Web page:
Get Schooled: Swedish Style


Sofia Viglucci, highlights contributor

Sophomore Sara Saliamonas discusses the past four months she spent in Sweden.

Sofia Viglucci, highlights contributor

For most International Baccalaureate (IB) students at Gables, actually taking advantage of the opportunity to study in other countries is not even considered. Sophomore Sara Saliamonas, however, recently achieved her lifelong dream of attending school in Sweden.

For the first semester of this school year, Saliamonas attended school in Stockholm, Sweden, living with her aunt and uncle in their apartment in the city.

“Ever since I was in second grade I knew I wanted to live in Sweden. I used to go there every summer and I grew close with it. I wanted to experience Sweden as in everyday life, not just as a vacation. It’s hard to really understand its culture and language when you’re just there for a month during the summer. That’s why I decided to go,” Saliamonas said.

When asked about her personal attachment to Sweden, and why she chose to spend the first four months of her sophomore year in such a far-off country, Saliamonas said she is half Swedish, and has been closely affiliated with the country for as long as she can remember.

“My mom is completely Swedish, making me half Swedish. Everything I do regarding my family somehow connects with Sweden; I even call my dad’s mom “Farmor” which is father’s mother in Swedish, even though she isn’t Swedish herself. Sweden is like a second home to me. I feel safe when I’m there; even the language brings me comfort,” Saliamonas said.

Saliamonas said that although her school was in a foreign country, many of the students there were English-speaking, and many were also from other countries, attending school in Sweden for an unforgettable experience.

“The experience has brought me even closer to Sweden. The school I went to was an English speaking school so not all of the students there were Swedish. Many of the students came from different parts of the world so I was able to learn about many different cultures and lifestyles that I don’t think I would have been able to learn about here,” Saliamonas said.

Aside from simply being across the globe and having an utterly different language from that spoken in Miami, Sweden also has  a remarkably different school schedule. Rather than having a fixed schedule of 7:15 a.m. to 2:20 p.m. every day, the school system in Stockholm changed each school day.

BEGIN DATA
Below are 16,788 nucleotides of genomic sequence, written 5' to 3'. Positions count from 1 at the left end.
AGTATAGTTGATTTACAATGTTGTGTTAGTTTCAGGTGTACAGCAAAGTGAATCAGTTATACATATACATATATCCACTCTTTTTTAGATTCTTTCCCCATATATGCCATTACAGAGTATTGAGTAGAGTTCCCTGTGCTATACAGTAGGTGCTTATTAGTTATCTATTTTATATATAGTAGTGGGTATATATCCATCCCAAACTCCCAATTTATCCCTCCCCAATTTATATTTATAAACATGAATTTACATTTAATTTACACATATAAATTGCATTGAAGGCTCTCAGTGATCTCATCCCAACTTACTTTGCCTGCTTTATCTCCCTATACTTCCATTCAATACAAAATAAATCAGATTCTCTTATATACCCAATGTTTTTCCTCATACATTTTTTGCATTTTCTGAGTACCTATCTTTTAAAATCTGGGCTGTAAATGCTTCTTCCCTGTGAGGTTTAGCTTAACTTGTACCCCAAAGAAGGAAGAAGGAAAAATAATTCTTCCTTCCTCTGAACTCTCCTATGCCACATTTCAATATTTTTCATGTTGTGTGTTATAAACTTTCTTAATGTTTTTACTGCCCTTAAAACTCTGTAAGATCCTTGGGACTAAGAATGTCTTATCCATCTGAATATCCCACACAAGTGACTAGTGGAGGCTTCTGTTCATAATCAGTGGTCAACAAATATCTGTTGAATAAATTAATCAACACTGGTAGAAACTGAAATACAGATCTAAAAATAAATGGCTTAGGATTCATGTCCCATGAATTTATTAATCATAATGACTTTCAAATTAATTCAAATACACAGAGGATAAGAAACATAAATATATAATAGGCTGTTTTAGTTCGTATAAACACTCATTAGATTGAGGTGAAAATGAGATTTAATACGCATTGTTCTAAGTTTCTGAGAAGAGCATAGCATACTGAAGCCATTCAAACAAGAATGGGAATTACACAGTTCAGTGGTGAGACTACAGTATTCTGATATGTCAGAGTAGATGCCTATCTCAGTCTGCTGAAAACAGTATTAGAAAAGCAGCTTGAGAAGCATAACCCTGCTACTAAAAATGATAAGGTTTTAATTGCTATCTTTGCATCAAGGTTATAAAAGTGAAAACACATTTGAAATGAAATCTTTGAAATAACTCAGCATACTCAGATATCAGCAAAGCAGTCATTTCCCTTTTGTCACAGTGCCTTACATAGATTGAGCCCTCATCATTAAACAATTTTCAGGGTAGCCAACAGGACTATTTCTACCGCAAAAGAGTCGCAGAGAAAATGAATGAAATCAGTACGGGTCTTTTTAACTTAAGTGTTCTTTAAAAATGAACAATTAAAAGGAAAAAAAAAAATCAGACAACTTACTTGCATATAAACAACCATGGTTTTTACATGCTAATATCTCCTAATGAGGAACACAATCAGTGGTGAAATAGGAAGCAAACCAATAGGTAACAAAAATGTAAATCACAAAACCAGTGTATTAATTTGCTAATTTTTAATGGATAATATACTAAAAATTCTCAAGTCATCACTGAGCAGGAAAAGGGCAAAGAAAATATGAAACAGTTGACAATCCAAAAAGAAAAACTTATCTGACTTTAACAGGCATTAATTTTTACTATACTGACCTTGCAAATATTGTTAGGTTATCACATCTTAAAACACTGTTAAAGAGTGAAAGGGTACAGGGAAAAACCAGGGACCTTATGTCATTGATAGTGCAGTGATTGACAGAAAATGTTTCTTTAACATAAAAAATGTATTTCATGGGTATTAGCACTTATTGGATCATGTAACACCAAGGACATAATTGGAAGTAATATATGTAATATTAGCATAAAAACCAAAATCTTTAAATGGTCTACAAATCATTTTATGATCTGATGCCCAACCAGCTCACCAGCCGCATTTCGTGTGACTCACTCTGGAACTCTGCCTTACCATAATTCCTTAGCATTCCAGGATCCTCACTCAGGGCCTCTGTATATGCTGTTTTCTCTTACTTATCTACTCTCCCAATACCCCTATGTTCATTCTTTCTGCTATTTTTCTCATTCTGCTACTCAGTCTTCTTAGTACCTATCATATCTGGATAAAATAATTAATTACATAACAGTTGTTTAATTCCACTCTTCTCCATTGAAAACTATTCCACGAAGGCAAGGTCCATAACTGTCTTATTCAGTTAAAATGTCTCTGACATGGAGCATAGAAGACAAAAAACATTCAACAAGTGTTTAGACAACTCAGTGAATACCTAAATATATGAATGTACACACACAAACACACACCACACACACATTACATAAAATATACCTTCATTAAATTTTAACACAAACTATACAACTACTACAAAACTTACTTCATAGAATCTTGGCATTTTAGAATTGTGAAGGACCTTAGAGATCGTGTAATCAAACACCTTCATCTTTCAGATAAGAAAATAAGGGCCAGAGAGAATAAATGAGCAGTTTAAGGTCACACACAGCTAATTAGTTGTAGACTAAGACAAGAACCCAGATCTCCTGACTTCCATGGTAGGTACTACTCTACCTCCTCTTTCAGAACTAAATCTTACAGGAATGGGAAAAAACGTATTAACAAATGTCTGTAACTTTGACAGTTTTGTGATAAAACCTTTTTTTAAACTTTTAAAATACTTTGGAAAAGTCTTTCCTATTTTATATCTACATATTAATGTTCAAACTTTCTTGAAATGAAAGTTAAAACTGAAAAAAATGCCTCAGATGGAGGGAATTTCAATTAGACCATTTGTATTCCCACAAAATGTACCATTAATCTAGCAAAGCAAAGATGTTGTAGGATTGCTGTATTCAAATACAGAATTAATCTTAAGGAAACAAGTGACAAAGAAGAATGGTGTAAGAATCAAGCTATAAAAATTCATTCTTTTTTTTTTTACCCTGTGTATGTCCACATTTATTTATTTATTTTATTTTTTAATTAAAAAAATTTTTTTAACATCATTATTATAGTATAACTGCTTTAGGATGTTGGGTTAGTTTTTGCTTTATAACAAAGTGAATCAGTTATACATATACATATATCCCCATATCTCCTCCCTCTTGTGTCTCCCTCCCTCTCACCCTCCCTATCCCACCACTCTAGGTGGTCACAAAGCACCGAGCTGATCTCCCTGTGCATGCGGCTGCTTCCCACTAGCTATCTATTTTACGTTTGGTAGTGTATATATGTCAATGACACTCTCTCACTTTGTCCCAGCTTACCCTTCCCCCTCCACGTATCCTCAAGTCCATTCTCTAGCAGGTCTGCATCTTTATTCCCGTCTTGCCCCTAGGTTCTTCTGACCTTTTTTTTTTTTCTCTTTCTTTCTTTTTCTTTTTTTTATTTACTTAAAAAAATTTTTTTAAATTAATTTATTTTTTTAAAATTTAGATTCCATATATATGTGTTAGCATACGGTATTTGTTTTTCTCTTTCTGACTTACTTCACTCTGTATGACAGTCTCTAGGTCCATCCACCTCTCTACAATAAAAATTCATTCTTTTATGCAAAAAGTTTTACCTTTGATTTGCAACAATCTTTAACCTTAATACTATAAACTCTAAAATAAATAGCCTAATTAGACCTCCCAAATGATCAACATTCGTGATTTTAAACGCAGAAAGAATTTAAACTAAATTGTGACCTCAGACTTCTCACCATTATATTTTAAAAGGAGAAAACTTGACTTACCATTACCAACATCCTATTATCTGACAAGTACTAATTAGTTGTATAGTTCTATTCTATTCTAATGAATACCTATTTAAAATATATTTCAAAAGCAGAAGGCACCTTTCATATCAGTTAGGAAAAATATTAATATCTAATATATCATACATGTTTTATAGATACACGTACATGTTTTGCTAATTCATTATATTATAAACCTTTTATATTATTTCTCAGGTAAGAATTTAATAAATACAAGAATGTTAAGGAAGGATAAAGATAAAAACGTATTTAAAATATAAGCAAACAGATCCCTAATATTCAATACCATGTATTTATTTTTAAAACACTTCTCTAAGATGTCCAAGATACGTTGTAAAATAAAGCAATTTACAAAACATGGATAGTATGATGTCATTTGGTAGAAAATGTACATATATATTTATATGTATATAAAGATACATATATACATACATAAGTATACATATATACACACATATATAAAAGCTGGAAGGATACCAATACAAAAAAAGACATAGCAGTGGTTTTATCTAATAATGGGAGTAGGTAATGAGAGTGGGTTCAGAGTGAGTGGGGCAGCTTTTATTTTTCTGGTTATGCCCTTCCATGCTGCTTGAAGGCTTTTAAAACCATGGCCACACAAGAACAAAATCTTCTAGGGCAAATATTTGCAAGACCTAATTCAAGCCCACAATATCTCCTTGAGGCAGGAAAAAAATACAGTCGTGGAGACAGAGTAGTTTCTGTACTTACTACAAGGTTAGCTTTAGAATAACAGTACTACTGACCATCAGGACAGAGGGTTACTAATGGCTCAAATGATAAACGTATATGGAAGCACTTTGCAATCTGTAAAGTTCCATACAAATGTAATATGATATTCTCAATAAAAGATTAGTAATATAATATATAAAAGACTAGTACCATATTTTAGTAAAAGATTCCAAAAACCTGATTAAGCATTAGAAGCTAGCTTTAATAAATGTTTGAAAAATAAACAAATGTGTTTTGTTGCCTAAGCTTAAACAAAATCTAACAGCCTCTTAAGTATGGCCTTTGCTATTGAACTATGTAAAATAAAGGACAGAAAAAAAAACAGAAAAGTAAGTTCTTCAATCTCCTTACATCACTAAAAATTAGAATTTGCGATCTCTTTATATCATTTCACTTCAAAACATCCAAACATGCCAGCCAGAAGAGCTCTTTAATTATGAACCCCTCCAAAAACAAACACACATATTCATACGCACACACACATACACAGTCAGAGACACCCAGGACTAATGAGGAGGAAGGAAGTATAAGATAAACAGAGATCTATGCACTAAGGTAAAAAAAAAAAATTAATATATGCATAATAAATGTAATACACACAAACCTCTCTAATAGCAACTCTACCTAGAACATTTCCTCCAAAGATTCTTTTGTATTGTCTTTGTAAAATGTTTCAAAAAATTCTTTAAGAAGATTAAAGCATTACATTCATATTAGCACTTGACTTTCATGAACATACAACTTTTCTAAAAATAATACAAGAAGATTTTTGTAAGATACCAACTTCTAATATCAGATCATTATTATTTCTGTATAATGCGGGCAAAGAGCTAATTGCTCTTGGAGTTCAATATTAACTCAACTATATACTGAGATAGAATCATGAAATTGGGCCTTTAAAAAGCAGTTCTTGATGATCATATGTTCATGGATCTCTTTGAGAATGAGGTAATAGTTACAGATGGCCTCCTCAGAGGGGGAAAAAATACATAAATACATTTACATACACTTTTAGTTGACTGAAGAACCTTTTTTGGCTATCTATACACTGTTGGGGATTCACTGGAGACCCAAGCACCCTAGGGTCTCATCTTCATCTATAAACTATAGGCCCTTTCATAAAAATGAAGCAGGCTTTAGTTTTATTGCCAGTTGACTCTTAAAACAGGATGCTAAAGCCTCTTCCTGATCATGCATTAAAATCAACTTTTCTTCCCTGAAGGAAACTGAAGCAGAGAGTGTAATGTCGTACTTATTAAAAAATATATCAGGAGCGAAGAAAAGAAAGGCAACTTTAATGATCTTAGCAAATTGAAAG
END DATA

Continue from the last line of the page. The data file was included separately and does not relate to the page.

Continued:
“On Mondays we started at 10 a.m. and ended at 3 p.m. but on Tuesdays we started at 8:20 a.m. and ended at 2p.m., and it varied more throughout the week depending on events going on in school,” Saliamonas said.

As for transportation, Saliamonas said that was another aspect of Stockholm that was quite unlike her routine here in Miami. While in Miami, most people use cars to get around, Saliamonas said that in Sweden, the majority of people use public transportation, such as the metro. There is also an astoundingly large amount of people who use bikes to go to and from work and school every day.

While Saliamonas said she is glad to be home, she misses Sweden, a place she called home for four months of her life. The independence and personal freedom Saliamonas experienced  during her stay in Sweden has also contributed to her personality  and characteristics.

“It is a bit more difficult than I thought it would be to adjust back into the life here. I had forgotten about how warm it really is here. What I miss most about Sweden is the people there. Everyone is very welcoming and accepts you for who you are. But, I feel that something I have brought back with me from Sweden is that I have become a more independent person and I feel that I am able to look after myself,” Saliamonas said.